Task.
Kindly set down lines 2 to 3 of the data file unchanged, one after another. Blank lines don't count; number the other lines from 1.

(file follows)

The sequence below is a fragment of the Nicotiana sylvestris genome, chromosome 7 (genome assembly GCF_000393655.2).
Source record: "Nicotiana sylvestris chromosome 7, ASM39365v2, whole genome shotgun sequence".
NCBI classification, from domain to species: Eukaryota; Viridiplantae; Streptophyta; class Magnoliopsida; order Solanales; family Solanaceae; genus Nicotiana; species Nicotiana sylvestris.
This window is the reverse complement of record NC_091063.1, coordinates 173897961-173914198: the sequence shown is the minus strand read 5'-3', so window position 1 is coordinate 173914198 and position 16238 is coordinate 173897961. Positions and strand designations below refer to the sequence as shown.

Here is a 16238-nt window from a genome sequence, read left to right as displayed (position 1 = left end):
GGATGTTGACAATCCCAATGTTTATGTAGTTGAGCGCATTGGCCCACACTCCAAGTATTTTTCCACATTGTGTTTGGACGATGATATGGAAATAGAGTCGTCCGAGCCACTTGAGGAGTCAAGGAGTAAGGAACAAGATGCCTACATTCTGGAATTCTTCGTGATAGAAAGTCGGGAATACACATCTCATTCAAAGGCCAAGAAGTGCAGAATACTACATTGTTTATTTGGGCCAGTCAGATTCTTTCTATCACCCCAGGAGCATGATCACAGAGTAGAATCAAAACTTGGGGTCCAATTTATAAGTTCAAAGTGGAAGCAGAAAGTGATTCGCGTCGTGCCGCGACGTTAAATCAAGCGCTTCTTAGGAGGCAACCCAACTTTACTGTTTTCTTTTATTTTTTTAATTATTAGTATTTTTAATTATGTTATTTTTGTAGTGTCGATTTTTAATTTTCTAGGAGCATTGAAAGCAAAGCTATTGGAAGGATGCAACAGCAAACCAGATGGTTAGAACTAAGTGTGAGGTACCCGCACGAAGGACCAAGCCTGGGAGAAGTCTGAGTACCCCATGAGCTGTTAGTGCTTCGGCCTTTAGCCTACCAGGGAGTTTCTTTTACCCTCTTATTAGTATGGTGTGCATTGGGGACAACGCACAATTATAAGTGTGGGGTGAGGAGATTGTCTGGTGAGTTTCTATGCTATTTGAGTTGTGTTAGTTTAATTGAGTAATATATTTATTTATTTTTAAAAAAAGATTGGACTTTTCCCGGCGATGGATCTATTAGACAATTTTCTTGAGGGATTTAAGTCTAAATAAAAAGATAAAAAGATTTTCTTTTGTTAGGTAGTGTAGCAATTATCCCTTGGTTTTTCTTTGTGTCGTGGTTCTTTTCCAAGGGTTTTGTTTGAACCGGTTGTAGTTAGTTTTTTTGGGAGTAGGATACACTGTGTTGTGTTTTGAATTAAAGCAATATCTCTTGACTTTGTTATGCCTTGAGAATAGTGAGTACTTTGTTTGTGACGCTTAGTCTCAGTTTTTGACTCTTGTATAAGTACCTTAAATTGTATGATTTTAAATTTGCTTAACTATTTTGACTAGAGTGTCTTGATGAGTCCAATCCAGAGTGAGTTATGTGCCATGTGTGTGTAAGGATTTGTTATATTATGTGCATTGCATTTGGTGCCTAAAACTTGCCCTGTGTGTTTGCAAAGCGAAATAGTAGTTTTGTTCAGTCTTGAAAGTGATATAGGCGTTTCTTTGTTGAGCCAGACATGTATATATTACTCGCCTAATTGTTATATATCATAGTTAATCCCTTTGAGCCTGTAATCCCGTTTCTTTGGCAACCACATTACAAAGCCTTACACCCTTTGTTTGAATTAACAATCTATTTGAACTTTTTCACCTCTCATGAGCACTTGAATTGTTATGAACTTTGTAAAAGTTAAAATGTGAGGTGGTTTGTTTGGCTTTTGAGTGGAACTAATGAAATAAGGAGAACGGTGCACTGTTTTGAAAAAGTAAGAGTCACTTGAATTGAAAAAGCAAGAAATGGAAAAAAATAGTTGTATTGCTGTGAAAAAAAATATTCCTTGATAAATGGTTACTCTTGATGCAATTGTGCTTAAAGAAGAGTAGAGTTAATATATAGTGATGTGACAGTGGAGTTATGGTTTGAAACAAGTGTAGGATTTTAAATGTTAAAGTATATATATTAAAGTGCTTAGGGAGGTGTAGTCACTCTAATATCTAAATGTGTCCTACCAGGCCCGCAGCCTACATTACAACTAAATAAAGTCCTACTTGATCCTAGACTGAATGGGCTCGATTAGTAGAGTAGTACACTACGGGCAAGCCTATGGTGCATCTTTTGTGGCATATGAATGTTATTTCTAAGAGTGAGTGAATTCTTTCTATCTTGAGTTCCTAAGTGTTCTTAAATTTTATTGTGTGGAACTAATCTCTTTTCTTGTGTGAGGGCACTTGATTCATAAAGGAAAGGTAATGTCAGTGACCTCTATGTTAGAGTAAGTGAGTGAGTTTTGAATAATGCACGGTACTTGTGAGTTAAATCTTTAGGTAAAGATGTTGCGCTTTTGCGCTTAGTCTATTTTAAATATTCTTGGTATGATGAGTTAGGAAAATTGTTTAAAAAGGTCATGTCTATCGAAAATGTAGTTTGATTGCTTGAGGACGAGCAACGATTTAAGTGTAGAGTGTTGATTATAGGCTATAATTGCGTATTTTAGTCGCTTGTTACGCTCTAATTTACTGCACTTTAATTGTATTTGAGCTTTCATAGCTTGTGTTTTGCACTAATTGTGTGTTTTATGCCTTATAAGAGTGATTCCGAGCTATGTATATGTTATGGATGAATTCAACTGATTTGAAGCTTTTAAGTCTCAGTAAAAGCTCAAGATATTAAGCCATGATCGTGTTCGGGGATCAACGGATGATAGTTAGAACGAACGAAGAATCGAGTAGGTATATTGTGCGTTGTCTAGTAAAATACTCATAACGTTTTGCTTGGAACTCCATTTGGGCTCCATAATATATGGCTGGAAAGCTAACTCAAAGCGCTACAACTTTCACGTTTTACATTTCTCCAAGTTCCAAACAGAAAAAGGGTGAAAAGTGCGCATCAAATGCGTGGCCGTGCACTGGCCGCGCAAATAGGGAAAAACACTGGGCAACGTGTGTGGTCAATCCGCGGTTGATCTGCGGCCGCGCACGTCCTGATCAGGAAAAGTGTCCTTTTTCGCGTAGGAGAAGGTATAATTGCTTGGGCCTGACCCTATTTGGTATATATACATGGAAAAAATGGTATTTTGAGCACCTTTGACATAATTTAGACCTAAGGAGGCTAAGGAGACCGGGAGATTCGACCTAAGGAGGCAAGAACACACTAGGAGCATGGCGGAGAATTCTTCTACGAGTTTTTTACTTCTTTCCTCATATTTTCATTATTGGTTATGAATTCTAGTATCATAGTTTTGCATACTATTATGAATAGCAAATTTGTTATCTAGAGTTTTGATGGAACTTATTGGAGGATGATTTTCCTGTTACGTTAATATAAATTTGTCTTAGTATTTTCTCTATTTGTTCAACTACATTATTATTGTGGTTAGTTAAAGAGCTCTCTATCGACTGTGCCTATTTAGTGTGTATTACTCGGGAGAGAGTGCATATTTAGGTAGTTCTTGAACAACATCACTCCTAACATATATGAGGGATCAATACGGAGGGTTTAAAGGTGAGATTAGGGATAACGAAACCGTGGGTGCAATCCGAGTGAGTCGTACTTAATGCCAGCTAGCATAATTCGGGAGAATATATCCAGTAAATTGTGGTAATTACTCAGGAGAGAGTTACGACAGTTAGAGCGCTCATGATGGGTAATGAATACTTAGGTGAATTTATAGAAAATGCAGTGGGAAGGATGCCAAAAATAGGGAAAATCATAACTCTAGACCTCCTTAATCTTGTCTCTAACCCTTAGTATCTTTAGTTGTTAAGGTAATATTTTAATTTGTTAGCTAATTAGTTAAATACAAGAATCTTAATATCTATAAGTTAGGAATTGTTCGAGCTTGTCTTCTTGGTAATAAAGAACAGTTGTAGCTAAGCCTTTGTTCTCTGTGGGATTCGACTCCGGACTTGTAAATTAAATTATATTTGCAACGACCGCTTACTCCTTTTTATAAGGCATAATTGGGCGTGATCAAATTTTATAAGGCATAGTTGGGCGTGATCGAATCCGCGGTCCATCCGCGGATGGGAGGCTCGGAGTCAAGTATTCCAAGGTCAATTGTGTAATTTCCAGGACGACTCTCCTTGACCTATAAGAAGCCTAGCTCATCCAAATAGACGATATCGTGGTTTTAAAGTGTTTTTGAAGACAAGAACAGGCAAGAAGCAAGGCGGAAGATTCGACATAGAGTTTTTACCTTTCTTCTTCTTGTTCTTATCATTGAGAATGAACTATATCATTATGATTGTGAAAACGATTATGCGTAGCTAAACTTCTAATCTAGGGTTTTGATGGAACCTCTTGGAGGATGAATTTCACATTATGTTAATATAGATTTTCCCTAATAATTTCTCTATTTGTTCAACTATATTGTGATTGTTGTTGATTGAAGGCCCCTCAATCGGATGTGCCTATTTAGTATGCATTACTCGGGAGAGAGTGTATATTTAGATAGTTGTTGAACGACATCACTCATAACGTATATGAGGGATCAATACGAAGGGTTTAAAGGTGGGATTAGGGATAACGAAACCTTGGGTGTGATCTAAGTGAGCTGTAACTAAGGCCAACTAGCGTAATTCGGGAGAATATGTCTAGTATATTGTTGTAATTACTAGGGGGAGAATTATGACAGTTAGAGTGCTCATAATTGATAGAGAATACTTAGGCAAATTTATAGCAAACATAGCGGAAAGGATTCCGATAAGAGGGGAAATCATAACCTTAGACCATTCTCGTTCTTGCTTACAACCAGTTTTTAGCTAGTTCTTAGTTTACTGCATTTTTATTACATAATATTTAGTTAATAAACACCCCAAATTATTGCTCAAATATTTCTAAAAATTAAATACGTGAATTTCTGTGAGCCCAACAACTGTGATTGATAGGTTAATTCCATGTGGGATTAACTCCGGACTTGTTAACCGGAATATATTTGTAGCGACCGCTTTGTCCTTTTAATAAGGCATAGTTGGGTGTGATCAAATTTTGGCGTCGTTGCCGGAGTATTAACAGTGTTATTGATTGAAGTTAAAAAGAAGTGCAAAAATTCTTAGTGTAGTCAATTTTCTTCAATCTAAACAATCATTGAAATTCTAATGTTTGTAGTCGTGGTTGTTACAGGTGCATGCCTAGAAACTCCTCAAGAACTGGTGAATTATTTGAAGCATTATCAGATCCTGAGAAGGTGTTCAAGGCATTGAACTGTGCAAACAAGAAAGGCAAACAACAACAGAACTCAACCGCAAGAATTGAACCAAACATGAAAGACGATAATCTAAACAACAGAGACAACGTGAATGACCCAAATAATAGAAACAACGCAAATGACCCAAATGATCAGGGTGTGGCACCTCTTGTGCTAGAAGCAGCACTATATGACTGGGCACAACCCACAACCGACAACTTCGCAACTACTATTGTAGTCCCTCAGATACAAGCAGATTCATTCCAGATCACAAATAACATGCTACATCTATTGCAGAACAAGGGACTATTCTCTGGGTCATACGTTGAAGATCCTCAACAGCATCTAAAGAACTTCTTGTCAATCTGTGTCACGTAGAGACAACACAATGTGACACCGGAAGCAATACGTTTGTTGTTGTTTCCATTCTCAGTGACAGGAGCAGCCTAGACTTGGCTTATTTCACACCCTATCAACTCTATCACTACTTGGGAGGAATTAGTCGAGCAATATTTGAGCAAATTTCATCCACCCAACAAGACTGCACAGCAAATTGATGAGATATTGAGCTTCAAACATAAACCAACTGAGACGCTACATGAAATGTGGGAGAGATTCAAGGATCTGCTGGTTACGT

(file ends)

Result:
Source record: "Nicotiana sylvestris chromosome 7, ASM39365v2, whole genome shotgun sequence".
NCBI classification, from domain to species: Eukaryota; Viridiplantae; Streptophyta; class Magnoliopsida; order Solanales; family Solanaceae; genus Nicotiana; species Nicotiana sylvestris.